We investigated whether predictive clinicopathologic factors can be affected by different response criteria and how the clinical usefulness of radioactive iodine (RAI) therapy should be evaluated considering variable factors in patients with differentiated thyroid carcinoma (DTC).
A total of 1563 patients with DTC who underwent first RAI therapy after total or near total thyroidectomy were retrospectively enrolled from 25 hospitals. Response to therapy was evaluated with two different protocols based on combination of biochemical and imaging studies: (1) serum thyroglobulin (Tg) and neck ultrasonography (US) and (2) serum Tg, neck US, and radioiodine scan. The responses to therapy were classified into excellent and non-excellent or acceptable and non-acceptable to minimize the effect of non-specific imaging findings. We investigated which factors were associated with response to therapy depending on the follow-up protocols as well as response classifications. Multivariate logistic regression analysis was performed to identify factors significantly predicting response to therapy.
The proportion of patients in the excellent response group significantly decreased from 76.5 to 59.6% when radioiodine scan was added to the follow-up protocol (P < 0.001). Preparation method (recombinant human TSH vs. thyroid hormone withdrawal) was a significant factor for excellent response prediction evaluated with radioiodine scan (OR 2.129; 95% CI 1.687–2.685; P < 0.001) but was not for other types of response classifications. Administered RAI activity, which was classified as low (1.11 GBq) or high (3.7 GBq or higher), significantly predicted both excellent and acceptable responses regardless of the follow-up protocol.
The clinical impact of factors related to response prediction differed depending on the follow-up protocol or classification of response criteria. A high administered activity of RAI was a significant factor predicting a favorable response to therapy regardless of the follow-up protocol or classification of response criteria.
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KSNM Thyroid Cancer CTN Retrospective Cohort Study Group: Seong Young Kwon and Subin Jeon (Chonnam National University Medical School and Hwasun Hospital, Jeonnam); Sang-Woo Lee and Shin Young Jeong (Kyungpook National University, School of Medicine and Chilgok Hospital, Daegu); Eun Jung Kong (Yeungnam University Medical School and Hospital, Daegu); Keunyoung Kim (Pusan National University, Busan); Byung Il Kim (Korea Institute of Radiological & Medical Sciences, Seoul); Jahae Kim (Chonnam National University Hospital, Gwangju); Heeyoung Kim (Kosin University Gospel Hospital, Busan); Seol Hoon Park and Minjung Seo (Ulsan University Hospital, University of Ulsan College of Medicine, Ulsan); Jisun Park (Inje University Busan Paik Hospital, Busan); Hye Lim Park (Seoul St. Mary’s Hospital, College of Medicine, The Catholic University of Korea, Seoul); So Won Oh (Seoul National University Boramae Medical Center, Seoul); Kyoung Sook Won (Keimyung University Dongsan Hospital, Daegu); Young Hoon Ryu (Yonsei University Gangnam Severance Hospital, Seoul); Joon-Kee Yoon (Ajou University School of Medicine, Suwon); Soo Jin Lee (Hanyang University Medical Center, Seoul); Jong Jin Lee (Asan Medical Center, University of Ulsan College of Medicine, Seoul); Ari Chong (Chosun University Hospital, Gwangju); Young Jin Jeong (Dong-A University Hospital, Busan); Ju Hye Jeong (Kyungpook National University Hospital, Daegu); Young Seok Cho (Samsung Medical Center, Seoul); Arthur Cho (Yonsei University College of Medicine, Seoul); Gi Jeong Cheon and Seunggyun Ha (Seoul National University College of Medicine, Seoul); Eun Kyoung Choi (Incheon St. Mary’s Hospital, College of Medicine, The Catholic University of Korea, Seoul); Jae Pil Hwang (Soon Chun Hyang University Bucheon Hospital, Bucheon); and Sang Kyun Bae (Inje University Haeundae Paik Hospital, Busan)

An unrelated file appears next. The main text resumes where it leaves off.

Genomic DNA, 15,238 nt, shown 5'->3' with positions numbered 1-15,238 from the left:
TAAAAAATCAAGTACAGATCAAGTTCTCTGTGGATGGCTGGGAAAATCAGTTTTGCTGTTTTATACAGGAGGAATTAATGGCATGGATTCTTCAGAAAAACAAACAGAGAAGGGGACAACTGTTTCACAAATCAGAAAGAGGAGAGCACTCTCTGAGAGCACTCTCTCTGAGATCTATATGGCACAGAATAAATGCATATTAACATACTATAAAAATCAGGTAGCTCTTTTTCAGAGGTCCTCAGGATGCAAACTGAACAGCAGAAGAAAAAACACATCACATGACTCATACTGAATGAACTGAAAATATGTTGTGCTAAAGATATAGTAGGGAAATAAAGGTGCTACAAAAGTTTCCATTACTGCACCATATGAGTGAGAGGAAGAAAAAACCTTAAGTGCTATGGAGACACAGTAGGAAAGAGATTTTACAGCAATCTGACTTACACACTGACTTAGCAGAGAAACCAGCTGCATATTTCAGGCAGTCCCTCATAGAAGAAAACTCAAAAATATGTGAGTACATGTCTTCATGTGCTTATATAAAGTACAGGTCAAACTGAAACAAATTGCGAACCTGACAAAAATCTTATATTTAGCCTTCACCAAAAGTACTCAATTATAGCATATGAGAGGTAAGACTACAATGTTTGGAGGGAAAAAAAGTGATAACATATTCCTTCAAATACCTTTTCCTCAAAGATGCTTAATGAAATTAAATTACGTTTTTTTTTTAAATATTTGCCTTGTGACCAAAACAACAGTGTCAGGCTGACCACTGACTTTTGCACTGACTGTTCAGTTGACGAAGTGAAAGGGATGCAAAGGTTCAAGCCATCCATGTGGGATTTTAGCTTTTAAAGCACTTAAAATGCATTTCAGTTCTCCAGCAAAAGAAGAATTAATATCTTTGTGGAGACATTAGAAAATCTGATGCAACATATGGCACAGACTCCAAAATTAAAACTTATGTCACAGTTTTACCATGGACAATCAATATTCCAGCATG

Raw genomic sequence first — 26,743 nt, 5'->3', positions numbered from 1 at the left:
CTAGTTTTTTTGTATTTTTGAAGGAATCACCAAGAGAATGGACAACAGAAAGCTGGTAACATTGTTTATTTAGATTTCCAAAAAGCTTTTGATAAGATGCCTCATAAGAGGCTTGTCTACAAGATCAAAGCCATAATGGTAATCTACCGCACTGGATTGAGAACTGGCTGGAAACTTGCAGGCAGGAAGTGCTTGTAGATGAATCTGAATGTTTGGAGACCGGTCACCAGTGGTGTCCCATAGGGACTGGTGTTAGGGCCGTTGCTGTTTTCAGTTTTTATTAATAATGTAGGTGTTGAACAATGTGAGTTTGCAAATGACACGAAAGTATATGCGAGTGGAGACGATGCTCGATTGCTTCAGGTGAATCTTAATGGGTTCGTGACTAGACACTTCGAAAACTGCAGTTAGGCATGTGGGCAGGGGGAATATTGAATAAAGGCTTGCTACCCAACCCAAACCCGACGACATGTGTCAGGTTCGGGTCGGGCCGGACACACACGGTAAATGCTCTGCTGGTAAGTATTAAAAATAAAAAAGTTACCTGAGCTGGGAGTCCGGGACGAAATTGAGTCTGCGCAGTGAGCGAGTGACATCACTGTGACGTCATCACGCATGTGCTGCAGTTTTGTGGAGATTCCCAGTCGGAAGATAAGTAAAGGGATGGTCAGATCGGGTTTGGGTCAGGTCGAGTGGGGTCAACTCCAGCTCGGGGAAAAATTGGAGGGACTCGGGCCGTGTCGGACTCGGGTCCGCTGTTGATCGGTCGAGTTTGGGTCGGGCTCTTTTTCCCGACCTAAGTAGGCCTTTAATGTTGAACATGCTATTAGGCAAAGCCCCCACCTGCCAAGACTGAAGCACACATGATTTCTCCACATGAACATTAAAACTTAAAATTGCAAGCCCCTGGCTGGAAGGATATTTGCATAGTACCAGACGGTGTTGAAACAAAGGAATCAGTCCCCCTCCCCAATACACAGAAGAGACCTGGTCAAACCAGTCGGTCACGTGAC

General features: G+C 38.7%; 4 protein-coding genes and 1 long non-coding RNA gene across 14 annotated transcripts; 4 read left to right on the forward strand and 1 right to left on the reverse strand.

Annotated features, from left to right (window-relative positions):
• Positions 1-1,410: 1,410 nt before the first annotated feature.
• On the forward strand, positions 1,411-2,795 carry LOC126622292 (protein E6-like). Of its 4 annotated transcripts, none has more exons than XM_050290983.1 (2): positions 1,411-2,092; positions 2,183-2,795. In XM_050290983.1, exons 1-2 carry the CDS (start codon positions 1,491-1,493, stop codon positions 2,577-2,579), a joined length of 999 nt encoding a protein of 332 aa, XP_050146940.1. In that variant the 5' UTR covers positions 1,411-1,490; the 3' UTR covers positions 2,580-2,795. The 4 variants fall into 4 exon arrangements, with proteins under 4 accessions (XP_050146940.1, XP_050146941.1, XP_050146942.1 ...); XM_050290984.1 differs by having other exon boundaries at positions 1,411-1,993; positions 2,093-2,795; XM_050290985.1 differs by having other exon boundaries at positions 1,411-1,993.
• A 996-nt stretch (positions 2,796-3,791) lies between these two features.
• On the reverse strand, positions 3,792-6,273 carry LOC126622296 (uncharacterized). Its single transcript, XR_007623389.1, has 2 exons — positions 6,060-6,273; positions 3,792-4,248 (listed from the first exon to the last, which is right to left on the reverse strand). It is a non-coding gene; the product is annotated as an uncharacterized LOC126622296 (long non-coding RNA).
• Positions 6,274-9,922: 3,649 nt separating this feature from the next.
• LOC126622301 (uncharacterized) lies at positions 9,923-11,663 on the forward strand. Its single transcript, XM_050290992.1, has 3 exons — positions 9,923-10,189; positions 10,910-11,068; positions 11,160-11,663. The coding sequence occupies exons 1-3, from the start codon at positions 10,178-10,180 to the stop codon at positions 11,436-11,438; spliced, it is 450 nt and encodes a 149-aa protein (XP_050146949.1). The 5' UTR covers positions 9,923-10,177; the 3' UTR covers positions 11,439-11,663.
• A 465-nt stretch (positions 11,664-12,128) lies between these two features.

The authors thank Ms. Jayeong Paek, Institute for Biomedical Science CNUHH, for her assistance of statistical analysis.
This study was supported by the Clinical Trial Network Program of the Korean Society of Nuclear Medicine (KSNM-CTN-2016-01-1).
Conflict of interest
The authors declare that they have no conflict of interest.
All procedures performed in studies involving human participants were in accordance with the ethical standards of the institutional and/or national research committee and with the 1964 Helsinki declaration and its later amendments or comparable ethical standards.
The institutional review board of our institutes approved this retrospective study, and the requirement to obtain informed consent was waived.
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Kwon, S.Y., Lee, S., Kong, E.J. et al. Clinicopathologic risk factors of radioactive iodine therapy based on response assessment in patients with differentiated thyroid cancer: a multicenter retrospective cohort study. Eur J Nucl Med Mol Imaging 47, 561–571 (2020). https://doi.org/10.1007/s00259-019-04634-8
- Differentiated thyroid carcinoma
- Radioactive iodine therapy
- Recombinant human thyrotropin
- Response to therapy